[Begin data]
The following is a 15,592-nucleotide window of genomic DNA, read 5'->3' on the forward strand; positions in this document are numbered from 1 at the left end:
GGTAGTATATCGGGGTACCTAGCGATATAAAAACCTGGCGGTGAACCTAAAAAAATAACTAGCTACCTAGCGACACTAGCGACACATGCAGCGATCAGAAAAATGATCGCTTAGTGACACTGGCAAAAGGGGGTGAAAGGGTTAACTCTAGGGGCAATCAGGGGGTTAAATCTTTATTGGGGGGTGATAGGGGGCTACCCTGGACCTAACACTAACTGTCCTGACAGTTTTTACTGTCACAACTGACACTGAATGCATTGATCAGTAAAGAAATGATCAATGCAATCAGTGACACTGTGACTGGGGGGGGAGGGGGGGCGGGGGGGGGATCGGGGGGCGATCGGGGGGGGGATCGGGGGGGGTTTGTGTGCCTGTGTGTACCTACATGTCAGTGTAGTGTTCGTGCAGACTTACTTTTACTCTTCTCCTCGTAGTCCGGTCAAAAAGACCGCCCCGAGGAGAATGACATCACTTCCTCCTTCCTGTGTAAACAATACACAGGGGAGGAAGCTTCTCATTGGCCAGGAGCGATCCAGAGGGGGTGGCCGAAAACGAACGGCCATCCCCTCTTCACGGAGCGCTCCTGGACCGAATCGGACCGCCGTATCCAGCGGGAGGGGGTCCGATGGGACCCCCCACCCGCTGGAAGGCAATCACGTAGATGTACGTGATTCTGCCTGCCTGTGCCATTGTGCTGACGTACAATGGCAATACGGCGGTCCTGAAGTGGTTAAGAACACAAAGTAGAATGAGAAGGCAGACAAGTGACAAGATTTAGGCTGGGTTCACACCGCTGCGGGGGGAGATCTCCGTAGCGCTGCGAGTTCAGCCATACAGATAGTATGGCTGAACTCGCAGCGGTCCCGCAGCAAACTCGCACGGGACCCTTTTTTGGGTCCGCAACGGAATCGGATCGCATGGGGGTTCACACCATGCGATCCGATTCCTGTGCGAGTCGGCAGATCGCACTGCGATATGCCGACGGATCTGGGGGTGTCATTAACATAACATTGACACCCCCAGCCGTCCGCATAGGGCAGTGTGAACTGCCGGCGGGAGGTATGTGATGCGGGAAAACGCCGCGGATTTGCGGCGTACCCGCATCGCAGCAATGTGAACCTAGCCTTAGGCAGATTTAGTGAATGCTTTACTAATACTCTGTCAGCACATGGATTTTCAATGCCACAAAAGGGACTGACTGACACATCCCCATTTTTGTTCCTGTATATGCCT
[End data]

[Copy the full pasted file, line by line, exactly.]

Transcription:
The following is a 15,592-nucleotide window of genomic DNA, read 5'->3' on the forward strand; positions in this document are numbered from 1 at the left end:
GGTAGTATATCGGGGTACCTAGCGATATAAAAACCTGGCGGTGAACCTAAAAAAATAACTAGCTACCTAGCGACACTAGCGACACATGCAGCGATCAGAAAAATGATCGCTTAGTGACACTGGCAAAAGGGGGTGAAAGGGTTAACTCTAGGGGCAATCAGGGGGTTAAATCTTTATTGGGGGGTGATAGGGGGCTACCCTGGACCTAACACTAACTGTCCTGACAGTTTTTACTGTCACAACTGACACTGAATGCATTGATCAGTAAAGAAATGATCAATGCAATCAGTGACACTGTGACTGGGGGGGGAGGGGGGGCGGGGGGGGGATCGGGGGGCGATCGGGGGGGGGATCGGGGGGGGTTTGTGTGCCTGTGTGTACCTACATGTCAGTGTAGTGTTCGTGCAGACTTACTTTTACTCTTCTCCTCGTAGTCCGGTCAAAAAGACCGCCCCGAGGAGAATGACATCACTTCCTCCTTCCTGTGTAAACAATACACAGGGGAGGAAGCTTCTCATTGGCCAGGAGCGATCCAGAGGGGGTGGCCGAAAACGAACGGCCATCCCCTCTTCACGGAGCGCTCCTGGACCGAATCGGACCGCCGTATCCAGCGGGAGGGGGTCCGATGGGACCCCCCACCCGCTGGAAGGCAATCACGTAGATGTACGTGATTCTGCCTGCCTGTGCCATTGTGCTGACGTACAATGGCAATACGGCGGTCCTGAAGTGGTTAAGAACACAAAGTAGAATGAGAAGGCAGACAAGTGACAAGATTTAGGCTGGGTTCACACCGCTGCGGGGGGAGATCTCCGTAGCGCTGCGAGTTCAGCCATACAGATAGTATGGCTGAACTCGCAGCGGTCCCGCAGCAAACTCGCACGGGACCCTTTTTTGGGTCCGCAACGGAATCGGATCGCATGGGGGTTCACACCATGCGATCCGATTCCTGTGCGAGTCGGCAGATCGCACTGCGATATGCCGACGGATCTGGGGGTGTCATTAACATAACATTGACACCCCCAGCCGTCCGCATAGGGCAGTGTGAACTGCCGGCGGGAGGTATGTGATGCGGGAAAACGCCGCGGATTTGCGGCGTACCCGCATCGCAGCAATGTGAACCTAGCCTTAGGCAGATTTAGTGAATGCTTTACTAATACTCTGTCAGCACATGGATTTTCAATGCCACAAAAGGGACTGACTGACACATCCCCATTTTTGTTCCTGTATATGCCT